Korean War vets honored at Omaha’s 7th annual Veterans Shine On event

An event Thursday at Memorial Park in Omaha honored Korean War veterans and kicked off Veterans Day commemorations.

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The Korean Ladies Choir performs “Arirang” at Memorial Park during the Veterans Shine On ceremony Thursday.

Sandra Lim, the Omaha-born wife of South Korean war hero Sun-Ha Lim, had the honor of turning on the lights at Omaha’s seventh annual Veterans Shine On event.

Sun-Ha was a South Korean major general who died at age 95 in 2018. He began the war as a 27-year-old aide to U.S. Gen. Douglas MacArthur and ended the war three years later as the commander of a South Korean army division along the 38th Parallel.

Before the red, white and blue lights were flipped on, the evening included a performance of “Arirang” by the Korean Ladies Choir, a three-volley gun salute and a laying of the wreaths ceremony. The city of Omaha’s Parks and Recreation director, Matthew Kalcevich, also read a proclamation signed by Mayor Jean Stothert marking the date as Veterans Shine On Day.

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Other special guests at the event included Don Kane, a Purple Heart recipient from the Korean War, and the family of Sgt. 1st Class James Lee Dorrance, who died in a prisoner-of-war camp during the Korean War in March 1951 and was returned to Omaha in October 2023.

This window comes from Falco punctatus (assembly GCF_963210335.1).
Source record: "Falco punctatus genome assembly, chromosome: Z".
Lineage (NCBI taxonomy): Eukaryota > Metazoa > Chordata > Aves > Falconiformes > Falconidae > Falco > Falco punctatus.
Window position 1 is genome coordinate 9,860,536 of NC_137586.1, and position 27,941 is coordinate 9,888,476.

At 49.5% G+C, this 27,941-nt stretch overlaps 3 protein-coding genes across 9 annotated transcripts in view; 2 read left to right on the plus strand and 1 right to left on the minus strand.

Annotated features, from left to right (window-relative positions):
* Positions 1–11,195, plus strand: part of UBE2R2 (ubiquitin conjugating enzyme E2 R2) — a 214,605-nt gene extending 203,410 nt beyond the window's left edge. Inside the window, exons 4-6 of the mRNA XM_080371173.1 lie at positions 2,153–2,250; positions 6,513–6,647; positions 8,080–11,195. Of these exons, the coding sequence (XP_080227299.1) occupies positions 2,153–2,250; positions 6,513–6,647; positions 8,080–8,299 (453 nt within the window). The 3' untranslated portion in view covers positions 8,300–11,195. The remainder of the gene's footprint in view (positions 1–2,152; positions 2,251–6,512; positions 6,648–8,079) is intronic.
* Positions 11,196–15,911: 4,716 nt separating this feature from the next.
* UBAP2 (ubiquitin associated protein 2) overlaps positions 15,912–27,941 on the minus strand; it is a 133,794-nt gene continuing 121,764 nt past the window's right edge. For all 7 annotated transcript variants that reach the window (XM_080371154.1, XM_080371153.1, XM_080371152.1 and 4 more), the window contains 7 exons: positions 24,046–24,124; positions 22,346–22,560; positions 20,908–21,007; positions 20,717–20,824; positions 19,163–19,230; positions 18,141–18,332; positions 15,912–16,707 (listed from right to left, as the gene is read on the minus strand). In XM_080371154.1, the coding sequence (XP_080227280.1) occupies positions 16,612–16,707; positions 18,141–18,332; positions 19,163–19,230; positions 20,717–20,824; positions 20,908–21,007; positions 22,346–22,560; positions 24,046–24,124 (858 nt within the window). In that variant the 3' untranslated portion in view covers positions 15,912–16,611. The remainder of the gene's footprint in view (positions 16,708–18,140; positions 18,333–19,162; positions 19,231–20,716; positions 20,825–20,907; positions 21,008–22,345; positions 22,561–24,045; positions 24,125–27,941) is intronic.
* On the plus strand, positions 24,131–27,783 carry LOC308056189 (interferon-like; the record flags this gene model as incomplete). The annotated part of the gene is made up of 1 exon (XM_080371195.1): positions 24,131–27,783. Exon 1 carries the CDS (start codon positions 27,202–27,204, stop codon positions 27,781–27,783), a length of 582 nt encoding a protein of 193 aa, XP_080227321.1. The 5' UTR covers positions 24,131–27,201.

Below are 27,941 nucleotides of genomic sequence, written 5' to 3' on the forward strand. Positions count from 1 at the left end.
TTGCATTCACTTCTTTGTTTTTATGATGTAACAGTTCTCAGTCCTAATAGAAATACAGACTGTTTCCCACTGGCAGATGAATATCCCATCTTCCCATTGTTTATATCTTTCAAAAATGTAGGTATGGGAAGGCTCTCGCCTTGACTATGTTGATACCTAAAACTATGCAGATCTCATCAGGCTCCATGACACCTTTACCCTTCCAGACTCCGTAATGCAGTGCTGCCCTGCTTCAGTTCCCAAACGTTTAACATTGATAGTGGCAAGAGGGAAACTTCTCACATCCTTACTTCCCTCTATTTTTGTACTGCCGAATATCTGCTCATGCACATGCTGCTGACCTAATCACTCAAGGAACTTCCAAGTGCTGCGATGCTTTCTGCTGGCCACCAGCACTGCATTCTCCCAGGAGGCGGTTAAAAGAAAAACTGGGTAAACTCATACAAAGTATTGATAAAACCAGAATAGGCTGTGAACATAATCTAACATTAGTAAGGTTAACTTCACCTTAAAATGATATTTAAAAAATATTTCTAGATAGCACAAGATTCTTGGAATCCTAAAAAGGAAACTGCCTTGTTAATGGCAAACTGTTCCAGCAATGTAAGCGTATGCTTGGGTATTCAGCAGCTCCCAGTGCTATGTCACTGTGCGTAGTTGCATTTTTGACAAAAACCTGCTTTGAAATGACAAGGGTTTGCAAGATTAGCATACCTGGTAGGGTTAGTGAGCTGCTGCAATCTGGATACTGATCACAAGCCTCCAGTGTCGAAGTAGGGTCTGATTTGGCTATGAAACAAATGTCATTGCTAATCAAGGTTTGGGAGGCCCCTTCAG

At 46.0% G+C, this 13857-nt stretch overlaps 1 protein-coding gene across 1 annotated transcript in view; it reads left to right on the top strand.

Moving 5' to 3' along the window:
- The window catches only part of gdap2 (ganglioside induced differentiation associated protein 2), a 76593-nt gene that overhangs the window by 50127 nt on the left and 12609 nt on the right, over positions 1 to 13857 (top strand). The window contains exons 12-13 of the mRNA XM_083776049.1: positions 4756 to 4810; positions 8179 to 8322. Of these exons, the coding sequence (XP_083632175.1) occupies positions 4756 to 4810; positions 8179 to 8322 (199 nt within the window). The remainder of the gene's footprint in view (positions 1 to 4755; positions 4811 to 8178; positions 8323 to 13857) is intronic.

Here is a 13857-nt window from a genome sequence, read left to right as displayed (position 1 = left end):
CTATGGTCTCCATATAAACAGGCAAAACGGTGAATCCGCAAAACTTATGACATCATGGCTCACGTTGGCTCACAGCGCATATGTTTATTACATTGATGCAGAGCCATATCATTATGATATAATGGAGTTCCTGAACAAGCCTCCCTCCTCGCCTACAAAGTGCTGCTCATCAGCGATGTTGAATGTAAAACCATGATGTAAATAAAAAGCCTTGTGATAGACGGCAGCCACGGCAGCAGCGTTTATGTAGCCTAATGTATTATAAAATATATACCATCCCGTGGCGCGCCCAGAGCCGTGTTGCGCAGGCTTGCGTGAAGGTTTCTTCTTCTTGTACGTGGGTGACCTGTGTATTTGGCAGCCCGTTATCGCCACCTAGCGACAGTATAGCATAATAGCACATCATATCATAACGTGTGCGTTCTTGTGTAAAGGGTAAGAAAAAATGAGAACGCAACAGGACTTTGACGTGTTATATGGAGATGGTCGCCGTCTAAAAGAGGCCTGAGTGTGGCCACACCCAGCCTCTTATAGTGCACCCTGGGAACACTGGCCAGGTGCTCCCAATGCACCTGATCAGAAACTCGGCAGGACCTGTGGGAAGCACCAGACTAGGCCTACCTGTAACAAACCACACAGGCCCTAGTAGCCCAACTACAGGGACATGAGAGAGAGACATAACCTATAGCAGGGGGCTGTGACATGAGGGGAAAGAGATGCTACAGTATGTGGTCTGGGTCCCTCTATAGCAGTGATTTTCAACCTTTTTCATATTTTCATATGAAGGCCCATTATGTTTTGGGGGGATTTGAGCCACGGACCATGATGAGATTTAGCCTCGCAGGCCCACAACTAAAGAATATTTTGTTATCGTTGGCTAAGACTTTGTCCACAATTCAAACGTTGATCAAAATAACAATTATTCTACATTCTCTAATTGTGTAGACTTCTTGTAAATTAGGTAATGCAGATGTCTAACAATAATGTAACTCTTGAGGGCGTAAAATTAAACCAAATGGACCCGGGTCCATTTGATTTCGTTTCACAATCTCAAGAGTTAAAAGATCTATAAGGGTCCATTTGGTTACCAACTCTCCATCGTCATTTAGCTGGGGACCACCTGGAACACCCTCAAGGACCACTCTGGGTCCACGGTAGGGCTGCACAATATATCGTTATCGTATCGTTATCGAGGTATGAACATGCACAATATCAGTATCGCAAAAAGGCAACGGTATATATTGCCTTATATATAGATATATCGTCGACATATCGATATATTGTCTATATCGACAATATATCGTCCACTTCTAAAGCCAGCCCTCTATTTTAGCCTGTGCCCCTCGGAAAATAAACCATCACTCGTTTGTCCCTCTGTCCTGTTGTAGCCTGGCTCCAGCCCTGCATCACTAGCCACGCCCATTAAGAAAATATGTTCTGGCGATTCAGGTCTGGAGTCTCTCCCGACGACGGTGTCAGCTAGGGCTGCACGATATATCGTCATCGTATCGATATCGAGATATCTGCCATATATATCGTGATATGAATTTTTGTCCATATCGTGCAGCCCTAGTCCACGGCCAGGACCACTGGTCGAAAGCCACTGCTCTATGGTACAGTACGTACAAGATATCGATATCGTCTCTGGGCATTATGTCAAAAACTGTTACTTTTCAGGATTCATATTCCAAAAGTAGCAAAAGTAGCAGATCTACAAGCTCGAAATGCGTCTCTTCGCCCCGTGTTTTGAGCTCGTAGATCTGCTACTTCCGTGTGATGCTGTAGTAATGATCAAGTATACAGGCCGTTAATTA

Wendy Adelson, the Gold Star Mother of Cpl. Daegan Page, a Marine who was killed in Afghanistan in August 2021, was also in attendance.

Omaha City Council President Pete Festersen; Omaha physician Dr. Carolyn Manhart; Junghan Kim, the consulate general for the Republic of Korea in Chicago; and Rep. Don Bacon’s chief of staff, James Wright, spoke during the event.


South Korean Consul General of Chicago Junghan Kim speaks during Omaha’s seventh annual Veterans Shine On ceremony on Thursday, Nov. 2, 2023.

Manhart shared her experiences as a first-generation Korean American whose parents were refugees in the Korean War. Manhart also reflected on her experience accompanying an honor flight of Nebraska Korean War veterans to Washington, D.C., in 2014.

“One generation later, it seems almost miraculous that here I am, a physician in Nebraska,” she said. “(Able) to serve this community because of the sacrifices of the Korean War veterans,” she said.

Wright read a letter from Bacon that thanked the veterans present at the event for serving their country.

“I thank you for your selfless service and the personal sacrifices you and your families made on behalf of those you love, those you pass on the street and those you have never met,” he read.

Festersen said the event provided an opportunity to honor local veterans and the purpose behind Memorial Park.

“This is all about the veterans and the families that are here today, and, in particular, the Korean War veterans in our community,” he said.